ARTICLES: EUROPEAN UNION - CARTELS - SINGLE AND CONTINUOUS INFRINGEMENT - EVIDENCE

Raising the EU evidentiary bar for the “single and continuous infringement” doctrine

Viewed against the backdrop of the European Commission’s withdrawal of a number of EU antitrust investigations for alleged collusive practices, the authors analyze the overhaul of the “single and continuous infringement” doctrine which has been progressively subjected to increasing evidentiary rigor by the jurisprudence of the European Courts. The more traditional precedents from the European Courts were in general very relaxed about the application of that doctrine by the Commission as the basis upon which liability could be established under Article 101 TFEU for alleged multi-party collusive practices. However, both the General Court and the CJEU have taken significant steps over the past 12 years to develop more coherent evidentiary standards to establish a company’s’ liability for its participation in a “single and continuous infringement”. Those steps have culminated in the Cases of Aalberts (2013), Soliver (2014) and Toshiba (2015), as a result of which there is now no doubt that the Commission cannot construct a case alleging collusion on the basis of circumstantial, indirect or incomplete evidence to prove a company’s liability for its participation in a broader continuous infringement.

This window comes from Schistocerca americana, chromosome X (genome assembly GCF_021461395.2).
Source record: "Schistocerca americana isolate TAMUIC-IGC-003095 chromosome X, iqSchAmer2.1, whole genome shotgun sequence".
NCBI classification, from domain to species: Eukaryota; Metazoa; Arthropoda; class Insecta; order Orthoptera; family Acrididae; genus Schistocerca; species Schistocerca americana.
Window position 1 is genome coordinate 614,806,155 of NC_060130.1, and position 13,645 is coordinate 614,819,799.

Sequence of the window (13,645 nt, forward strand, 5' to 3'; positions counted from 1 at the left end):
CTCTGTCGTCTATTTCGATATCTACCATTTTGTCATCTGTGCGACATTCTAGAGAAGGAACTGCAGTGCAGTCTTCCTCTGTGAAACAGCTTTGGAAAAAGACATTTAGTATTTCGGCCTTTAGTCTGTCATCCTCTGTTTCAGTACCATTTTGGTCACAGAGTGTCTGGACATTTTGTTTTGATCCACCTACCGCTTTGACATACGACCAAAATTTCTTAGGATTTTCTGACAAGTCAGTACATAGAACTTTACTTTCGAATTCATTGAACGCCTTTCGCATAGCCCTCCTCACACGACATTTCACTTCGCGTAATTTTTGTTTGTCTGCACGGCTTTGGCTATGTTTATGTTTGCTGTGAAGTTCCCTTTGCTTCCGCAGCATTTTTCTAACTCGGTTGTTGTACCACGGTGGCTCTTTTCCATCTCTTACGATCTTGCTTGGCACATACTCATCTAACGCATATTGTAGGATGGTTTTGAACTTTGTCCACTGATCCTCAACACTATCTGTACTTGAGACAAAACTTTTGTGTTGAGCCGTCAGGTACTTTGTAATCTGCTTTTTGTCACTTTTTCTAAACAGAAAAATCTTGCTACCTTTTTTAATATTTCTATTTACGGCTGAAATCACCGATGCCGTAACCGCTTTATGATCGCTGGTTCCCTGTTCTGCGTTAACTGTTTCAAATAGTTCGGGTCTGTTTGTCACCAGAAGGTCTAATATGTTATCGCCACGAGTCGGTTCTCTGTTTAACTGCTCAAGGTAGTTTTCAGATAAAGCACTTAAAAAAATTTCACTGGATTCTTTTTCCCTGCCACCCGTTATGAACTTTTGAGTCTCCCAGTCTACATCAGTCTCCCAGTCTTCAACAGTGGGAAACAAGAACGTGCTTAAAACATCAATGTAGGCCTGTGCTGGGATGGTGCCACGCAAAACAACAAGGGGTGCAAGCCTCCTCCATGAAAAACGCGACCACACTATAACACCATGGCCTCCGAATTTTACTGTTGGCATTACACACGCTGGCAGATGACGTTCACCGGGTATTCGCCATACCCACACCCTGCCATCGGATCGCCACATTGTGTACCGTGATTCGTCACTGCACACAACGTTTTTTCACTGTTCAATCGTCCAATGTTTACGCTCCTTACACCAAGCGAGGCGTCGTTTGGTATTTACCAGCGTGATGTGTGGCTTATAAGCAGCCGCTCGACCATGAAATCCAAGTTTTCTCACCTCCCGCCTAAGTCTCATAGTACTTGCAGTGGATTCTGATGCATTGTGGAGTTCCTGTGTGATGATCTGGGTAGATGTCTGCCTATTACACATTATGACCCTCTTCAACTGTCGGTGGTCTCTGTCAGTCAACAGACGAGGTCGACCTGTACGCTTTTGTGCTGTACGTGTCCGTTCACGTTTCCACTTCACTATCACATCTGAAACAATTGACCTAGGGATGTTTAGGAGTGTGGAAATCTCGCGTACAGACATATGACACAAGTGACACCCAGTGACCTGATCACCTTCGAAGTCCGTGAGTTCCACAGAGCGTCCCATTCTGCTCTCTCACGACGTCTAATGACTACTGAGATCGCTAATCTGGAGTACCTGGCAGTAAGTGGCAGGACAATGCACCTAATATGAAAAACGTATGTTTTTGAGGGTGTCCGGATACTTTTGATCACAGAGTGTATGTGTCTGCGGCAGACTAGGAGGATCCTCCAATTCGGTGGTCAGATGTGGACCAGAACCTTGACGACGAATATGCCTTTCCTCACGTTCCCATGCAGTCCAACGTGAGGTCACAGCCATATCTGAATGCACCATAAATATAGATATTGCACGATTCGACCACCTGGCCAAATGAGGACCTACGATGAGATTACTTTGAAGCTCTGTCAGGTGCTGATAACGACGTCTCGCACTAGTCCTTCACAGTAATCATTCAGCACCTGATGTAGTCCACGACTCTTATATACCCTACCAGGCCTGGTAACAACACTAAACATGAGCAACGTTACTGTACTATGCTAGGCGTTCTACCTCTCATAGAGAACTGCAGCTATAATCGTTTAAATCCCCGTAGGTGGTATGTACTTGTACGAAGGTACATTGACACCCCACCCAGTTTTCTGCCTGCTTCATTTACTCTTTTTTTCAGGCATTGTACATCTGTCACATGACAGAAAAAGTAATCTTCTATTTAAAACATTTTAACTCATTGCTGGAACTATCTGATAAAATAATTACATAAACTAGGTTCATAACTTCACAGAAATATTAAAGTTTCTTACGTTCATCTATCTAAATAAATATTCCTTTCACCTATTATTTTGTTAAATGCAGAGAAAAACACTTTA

I. Introduction 1. In the course of the year 2015, the current European Commission’s Competition Commissioner, Margrethe Vestager, closed a number of antitrust investigations into alleged violations of EU competition laws that had been opened by her predecessor, Joaquín Almunia. The case that arguably generated the most controversy in EU antitrust circles was the CDS investigation. [1] 2. This case had been pursued by the Commission against 13 banks and two financial organisations on the allegation that the defendant banks had colluded, under the auspices of Markit (a financial information and services company) and the International Swaps and Derivatives Association (“ISDA,” a trade association), in order to protect their position as traders of credit default swaps (“CDS”). Based on the

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Peter Alexiadis, Daniel G. Swanson, Alejandro Guerrero Perez, Raising the EU evidentiary bar for the “single and continuous infringement” doctrine, November 2016, Concurrences Review Nº 4-2016, Art. N° 81844, www.concurrences.com

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